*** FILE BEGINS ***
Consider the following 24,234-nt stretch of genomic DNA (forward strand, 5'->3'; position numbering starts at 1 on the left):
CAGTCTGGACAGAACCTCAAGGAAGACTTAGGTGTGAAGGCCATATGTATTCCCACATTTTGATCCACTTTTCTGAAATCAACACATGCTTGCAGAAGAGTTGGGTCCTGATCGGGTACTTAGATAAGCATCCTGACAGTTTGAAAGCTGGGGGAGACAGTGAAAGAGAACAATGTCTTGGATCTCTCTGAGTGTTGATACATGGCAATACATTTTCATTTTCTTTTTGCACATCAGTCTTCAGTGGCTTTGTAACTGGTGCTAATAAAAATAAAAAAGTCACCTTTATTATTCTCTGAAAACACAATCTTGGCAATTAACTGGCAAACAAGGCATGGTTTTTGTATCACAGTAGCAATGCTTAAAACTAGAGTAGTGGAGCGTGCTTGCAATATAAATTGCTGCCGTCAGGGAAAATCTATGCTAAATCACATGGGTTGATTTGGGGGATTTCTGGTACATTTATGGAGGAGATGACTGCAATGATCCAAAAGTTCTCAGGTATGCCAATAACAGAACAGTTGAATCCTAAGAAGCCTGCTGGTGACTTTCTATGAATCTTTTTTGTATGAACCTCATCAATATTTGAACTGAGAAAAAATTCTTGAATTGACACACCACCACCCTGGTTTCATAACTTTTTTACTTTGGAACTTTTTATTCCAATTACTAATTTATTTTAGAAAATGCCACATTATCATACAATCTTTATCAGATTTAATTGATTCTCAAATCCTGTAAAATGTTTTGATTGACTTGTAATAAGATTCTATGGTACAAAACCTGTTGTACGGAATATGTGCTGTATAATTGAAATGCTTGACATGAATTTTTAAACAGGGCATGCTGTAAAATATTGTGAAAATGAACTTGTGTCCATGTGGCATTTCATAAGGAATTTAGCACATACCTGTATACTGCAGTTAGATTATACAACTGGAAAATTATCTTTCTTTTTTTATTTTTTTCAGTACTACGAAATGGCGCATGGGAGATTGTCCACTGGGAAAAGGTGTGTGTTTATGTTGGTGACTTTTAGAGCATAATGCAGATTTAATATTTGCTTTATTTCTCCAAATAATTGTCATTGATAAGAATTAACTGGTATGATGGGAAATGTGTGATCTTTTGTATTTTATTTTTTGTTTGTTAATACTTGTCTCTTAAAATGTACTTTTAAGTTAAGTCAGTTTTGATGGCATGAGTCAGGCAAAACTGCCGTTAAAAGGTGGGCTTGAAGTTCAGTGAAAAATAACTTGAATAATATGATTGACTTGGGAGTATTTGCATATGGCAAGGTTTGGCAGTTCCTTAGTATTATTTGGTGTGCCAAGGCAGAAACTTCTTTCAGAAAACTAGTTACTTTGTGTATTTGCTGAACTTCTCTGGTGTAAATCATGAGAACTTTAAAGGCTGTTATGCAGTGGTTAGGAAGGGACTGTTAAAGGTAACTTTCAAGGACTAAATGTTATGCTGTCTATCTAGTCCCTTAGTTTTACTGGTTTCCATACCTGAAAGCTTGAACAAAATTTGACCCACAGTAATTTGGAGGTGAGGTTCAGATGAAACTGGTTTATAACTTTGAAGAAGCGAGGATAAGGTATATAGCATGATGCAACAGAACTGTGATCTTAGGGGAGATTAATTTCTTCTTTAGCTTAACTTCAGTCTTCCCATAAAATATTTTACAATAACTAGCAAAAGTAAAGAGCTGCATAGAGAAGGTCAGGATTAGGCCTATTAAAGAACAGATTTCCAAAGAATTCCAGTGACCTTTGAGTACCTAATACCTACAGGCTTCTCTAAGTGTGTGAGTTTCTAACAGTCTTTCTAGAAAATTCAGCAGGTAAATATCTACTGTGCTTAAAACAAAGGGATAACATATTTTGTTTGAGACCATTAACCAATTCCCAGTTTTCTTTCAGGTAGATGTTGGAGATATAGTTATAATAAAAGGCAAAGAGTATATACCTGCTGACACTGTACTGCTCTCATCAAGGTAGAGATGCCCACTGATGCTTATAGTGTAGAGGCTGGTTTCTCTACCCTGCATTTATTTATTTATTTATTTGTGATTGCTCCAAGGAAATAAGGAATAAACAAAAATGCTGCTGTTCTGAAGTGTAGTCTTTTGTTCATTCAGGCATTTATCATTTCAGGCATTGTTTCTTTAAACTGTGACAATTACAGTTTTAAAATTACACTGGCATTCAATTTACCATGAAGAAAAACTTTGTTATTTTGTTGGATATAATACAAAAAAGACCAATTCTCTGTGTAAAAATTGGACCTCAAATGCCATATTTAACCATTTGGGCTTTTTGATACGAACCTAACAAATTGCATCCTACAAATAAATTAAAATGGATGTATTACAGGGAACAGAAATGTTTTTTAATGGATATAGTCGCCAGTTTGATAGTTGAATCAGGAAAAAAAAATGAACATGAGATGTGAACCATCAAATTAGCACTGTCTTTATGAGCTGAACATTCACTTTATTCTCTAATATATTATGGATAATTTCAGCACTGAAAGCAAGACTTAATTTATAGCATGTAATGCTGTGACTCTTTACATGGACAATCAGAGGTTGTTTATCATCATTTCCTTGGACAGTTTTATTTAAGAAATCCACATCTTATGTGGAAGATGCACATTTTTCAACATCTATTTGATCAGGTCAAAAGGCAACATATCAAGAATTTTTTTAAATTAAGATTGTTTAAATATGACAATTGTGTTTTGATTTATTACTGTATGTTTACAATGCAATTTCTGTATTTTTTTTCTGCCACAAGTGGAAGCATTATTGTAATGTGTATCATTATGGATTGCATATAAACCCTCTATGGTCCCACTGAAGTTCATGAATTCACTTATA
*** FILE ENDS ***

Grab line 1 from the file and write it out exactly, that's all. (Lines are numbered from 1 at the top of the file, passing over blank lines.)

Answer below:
Consider the following 24,234-nt stretch of genomic DNA (forward strand, 5'->3'; position numbering starts at 1 on the left):